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R. Carhart-Harris

How Depression Can Be Treated with a Psychedelic Trip

If you’re interested in psychedelics, then you might have heard of the work of Robin Carhart-Harris, who conducted much of the most relevant research in the world of psychedelics together with his team at Imperial College in London.

In this look back at ICPR 2016 we will highlight the talk he held about his team’s trials with psychedelics-assisted psychotherapy, where he also showed some beautiful visuals of his team’s brain research, which happened to become some of the most famous psychedelic brain imagery known on the internet. 

Like our upcoming ICPR 2022 near Amsterdam, the edition in 2016 strove to bring together as many relevant studies from psychedelics as possible, and Carhart-Harris’ talk was most certainly a highlight. His research has been cited often and his talk was one of the best-watched from that year’s ICPR on our Youtube channel.

In his talk, Carhart-Harris talks about the results of his research – that psychedelics can cause a rise in cognitive flexibility, neuroplasticity, creative thinking, imaginative suggestibility, emotional lability, positive moods, and optimism. 

He also touches on the idea of depressive realism, a trend he has seen in patients suffering from depression. He describes their depression as a “sort of delusion”, where his patients “don’t see the world as it really is. There is this really quite evident pessimism bias, that is normalised post-treatment with psilocybin.”

A testimony of one of the participants is featured in the talk:

26:35 — ‘Although it’s early days yet, the results are amazing. I feel more confident and calm than I have in such a long time. My outlook has changed significantly too, I’m more aware that it’s pointless to get wrapped up in endless negativity. I also feel as if I’ve seen a much clearer picture. [Now] I can enjoy things the way I used to, without the cynicism, without the oppression. At its most basic. I feel like I used to before the depression.”

Brain Scans

One way to go about investigating psychedelics is by making fMRI brain scans. These scans are made of healthy and depressed individuals before, during and after a psychedelic experience. This way, the brain can be observed for changes.

Through these scans, the team got insights into the inner workings of the brain during psychedelic trips, and how they correlate with described experiences of volunteers, like ego-death. This is a type of experience in which people who are under the influence of psychedelics describe a certain loss of self, and a deeper connection with the wider universe or nature. 

Carhart’s studies have highlighted that the Default Brain Network may be connected with our sense of self – our ego –  and that the lower activity of this network during a psychedelic session may be associated with the occurrence of ego-death.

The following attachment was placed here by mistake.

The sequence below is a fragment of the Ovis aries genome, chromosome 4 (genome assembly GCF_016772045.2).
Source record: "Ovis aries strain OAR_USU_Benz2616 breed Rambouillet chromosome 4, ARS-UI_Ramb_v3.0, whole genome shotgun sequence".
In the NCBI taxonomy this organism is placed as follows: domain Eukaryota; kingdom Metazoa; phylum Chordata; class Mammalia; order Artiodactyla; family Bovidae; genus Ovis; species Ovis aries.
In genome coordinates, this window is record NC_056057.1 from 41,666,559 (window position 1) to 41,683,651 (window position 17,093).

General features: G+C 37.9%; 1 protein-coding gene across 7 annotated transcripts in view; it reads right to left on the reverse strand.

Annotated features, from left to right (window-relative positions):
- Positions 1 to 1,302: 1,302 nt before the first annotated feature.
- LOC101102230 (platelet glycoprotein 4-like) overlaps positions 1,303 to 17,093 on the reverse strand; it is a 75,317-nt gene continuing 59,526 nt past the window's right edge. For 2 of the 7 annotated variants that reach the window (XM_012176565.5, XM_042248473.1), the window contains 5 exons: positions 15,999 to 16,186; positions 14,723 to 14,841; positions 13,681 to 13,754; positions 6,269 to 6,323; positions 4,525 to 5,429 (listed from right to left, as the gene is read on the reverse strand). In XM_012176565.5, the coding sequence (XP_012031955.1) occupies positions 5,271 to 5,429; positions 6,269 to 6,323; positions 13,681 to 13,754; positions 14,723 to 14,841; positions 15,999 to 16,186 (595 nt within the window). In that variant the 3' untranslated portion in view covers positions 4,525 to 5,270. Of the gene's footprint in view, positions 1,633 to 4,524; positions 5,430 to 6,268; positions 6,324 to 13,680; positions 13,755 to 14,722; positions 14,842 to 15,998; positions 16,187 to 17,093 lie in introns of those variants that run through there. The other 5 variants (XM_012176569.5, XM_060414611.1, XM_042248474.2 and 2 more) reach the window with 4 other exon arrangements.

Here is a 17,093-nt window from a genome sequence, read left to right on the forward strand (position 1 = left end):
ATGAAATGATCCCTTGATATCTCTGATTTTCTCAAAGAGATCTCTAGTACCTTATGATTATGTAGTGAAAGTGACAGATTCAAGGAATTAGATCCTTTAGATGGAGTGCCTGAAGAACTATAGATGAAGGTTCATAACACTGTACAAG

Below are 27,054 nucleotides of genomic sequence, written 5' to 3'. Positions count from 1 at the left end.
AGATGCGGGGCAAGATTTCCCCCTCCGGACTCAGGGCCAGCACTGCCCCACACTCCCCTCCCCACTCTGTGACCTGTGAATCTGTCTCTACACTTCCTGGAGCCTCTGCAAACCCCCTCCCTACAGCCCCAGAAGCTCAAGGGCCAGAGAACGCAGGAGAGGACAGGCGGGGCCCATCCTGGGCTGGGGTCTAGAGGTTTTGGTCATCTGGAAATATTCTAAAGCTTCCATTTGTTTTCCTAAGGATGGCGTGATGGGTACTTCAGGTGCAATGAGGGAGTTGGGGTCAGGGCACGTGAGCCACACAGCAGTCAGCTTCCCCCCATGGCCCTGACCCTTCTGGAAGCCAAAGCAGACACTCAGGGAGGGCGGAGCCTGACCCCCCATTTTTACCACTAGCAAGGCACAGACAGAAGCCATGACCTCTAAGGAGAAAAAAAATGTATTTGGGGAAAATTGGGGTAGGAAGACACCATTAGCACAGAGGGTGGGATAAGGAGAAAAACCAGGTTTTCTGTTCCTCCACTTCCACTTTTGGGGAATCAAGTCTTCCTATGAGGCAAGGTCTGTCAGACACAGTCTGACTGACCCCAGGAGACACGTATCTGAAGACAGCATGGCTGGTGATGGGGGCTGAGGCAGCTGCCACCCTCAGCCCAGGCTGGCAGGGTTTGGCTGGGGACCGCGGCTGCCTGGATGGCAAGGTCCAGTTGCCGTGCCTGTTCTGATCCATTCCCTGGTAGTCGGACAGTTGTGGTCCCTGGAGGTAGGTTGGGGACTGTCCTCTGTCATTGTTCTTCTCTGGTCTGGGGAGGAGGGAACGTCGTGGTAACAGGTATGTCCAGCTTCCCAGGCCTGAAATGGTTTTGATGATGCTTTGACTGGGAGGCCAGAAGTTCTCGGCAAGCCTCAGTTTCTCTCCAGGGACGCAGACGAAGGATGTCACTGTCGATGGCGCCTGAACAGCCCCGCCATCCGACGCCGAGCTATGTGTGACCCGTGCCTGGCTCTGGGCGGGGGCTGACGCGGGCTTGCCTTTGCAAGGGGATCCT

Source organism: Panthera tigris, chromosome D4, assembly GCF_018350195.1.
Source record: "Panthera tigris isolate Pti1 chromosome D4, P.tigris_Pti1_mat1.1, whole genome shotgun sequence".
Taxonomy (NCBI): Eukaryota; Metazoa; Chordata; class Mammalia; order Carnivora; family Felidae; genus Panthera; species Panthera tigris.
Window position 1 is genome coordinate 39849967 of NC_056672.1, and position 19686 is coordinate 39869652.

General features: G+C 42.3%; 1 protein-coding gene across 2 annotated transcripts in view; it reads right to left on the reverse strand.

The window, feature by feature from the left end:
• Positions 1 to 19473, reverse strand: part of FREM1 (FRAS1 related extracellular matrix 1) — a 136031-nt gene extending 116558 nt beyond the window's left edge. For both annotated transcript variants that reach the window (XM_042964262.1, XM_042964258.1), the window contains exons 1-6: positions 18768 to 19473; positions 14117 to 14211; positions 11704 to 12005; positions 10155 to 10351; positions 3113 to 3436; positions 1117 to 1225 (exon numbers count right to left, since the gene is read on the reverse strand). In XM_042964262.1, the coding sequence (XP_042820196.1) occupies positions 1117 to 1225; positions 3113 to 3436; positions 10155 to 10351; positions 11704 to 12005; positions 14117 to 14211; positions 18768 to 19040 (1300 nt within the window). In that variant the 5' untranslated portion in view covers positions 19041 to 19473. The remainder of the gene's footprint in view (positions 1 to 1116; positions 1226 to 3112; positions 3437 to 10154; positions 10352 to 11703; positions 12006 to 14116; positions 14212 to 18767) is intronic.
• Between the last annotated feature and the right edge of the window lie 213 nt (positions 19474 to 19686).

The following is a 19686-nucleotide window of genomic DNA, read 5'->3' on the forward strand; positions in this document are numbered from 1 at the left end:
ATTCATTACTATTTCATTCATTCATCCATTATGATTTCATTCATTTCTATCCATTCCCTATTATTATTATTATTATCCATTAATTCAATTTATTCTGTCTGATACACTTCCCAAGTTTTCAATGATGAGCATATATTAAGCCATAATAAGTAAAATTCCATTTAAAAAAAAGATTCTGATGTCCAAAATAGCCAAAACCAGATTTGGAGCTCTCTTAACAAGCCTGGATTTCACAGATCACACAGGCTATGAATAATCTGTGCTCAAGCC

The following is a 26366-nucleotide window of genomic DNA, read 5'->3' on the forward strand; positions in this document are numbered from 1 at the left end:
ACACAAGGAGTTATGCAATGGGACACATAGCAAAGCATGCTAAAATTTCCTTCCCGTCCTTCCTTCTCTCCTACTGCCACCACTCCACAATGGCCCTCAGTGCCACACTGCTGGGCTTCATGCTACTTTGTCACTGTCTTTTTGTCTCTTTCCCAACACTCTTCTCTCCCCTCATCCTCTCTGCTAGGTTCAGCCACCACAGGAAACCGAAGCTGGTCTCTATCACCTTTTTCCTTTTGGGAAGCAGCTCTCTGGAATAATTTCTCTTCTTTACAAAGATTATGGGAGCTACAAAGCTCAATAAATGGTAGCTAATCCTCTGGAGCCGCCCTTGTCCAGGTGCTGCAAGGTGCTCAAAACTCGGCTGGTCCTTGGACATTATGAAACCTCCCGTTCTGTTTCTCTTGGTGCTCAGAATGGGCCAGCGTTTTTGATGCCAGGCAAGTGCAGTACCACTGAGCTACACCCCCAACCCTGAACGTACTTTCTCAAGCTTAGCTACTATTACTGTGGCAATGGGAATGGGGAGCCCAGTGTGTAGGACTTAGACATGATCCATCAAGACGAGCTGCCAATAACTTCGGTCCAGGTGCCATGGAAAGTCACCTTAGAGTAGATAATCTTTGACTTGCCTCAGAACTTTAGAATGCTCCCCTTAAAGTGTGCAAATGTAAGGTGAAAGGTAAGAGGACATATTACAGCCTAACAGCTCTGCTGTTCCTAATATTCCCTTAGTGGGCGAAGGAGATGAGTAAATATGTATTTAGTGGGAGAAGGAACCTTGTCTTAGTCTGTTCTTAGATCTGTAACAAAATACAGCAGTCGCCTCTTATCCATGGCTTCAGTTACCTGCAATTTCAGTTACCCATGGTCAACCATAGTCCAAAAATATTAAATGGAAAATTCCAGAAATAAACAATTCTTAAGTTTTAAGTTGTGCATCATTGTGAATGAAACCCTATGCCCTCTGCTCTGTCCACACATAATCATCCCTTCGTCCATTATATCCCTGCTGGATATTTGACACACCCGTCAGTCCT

Some of the brain scans from the research team at Imperial, from 2012.

12:40 — “We see quite reliably a relationship between the magnitude of the disintegration and the default brain network. [..] The greater the disintegration of the default mode network, the greater our volunteers’ ratings of ego-dissolution. ”

During the psychedelic experience induced with psilocybin, the parts of the brain associated with the Default Brain Network show a drastic reduction in activity, often creating the experience of ego-death. The compulsive activity of the Default Brain Network also has been associated with patients that scored higher in depression ratings.

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The Default Brain Network and the Self

Robin Carhart-Harris’s argument is that the Default Brain Network may be the source of what most adult people call the ‘ego’. This network is known as the Default Mode Network because, during our daily lives, this brain network becomes more active when we are idle

The Default Mode is actually a really important part of our mental stability. This network is responsible for keeping our routines in check, making sure that our pending matters stay afloat, and that we’re not overlooking anything.

The mental activity generated by the Default Mode Network is usually stable and consistent day after day. This daily consistency in addition to the fact the DMN is the ‘standard’ mental voice, may contribute to the illusion that the Default Mode Network is the self.

12:58 — [The Default Brain Network is]: “Arguably the best candidate we have for the neural substrates of the self, or the ego, or our identity and personality.” – Robert Carhart-Harris

By analyzing the brains of participants who consumed psilocybin, Carhart’s team noticed that there was a process of renewal happening within the structure of the brain, almost like a general mind reset. This process of rebirth has been reported many times by psychedelic subjects.